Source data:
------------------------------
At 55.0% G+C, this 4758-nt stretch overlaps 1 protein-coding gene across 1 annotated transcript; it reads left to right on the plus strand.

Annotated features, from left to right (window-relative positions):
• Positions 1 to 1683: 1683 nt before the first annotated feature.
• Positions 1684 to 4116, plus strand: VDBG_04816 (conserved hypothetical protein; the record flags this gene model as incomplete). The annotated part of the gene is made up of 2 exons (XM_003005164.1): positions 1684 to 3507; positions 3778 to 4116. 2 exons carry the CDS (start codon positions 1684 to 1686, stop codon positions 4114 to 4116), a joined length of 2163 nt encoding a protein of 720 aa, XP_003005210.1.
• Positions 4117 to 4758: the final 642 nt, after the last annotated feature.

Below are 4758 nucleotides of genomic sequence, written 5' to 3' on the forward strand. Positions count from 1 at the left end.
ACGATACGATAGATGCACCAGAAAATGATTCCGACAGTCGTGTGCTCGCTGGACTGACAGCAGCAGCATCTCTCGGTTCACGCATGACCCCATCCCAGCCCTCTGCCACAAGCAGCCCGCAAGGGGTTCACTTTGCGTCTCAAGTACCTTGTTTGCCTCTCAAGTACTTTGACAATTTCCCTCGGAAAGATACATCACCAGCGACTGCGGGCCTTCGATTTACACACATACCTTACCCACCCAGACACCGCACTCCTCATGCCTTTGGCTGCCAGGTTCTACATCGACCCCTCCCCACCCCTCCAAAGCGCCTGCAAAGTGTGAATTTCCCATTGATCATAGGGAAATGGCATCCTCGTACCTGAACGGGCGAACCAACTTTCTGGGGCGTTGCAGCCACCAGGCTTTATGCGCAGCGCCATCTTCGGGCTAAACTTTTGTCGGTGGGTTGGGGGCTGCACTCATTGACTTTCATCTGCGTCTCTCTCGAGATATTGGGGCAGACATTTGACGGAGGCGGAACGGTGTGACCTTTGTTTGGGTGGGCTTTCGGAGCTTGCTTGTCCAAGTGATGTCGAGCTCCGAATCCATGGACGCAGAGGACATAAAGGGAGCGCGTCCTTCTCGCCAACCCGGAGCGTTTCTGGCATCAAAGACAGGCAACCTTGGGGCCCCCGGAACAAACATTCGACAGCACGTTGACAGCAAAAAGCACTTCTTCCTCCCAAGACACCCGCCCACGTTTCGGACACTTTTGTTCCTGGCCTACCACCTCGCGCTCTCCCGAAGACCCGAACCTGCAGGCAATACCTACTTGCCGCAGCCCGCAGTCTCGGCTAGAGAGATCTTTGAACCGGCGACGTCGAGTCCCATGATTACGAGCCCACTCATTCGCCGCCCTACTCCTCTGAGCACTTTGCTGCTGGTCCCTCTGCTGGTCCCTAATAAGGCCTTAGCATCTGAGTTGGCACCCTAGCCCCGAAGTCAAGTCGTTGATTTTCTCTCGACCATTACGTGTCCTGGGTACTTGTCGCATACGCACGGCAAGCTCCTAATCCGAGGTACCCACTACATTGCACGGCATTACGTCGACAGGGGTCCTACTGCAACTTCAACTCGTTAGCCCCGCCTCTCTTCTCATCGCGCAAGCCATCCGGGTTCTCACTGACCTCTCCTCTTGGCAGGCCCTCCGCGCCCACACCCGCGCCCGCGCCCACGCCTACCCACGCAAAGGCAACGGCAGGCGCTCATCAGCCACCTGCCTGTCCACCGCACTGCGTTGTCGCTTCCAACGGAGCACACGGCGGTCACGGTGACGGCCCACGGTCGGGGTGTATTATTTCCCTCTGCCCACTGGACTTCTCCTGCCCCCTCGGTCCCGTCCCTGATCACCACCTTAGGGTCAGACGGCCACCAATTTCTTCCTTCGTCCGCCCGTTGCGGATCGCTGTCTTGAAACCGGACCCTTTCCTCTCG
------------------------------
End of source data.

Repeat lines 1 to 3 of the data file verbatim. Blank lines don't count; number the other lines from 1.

At 55.0% G+C, this 4758-nt stretch overlaps 1 protein-coding gene across 1 annotated transcript; it reads left to right on the plus strand.

Annotated features, from left to right (window-relative positions):
• Positions 1 to 1683: 1683 nt before the first annotated feature.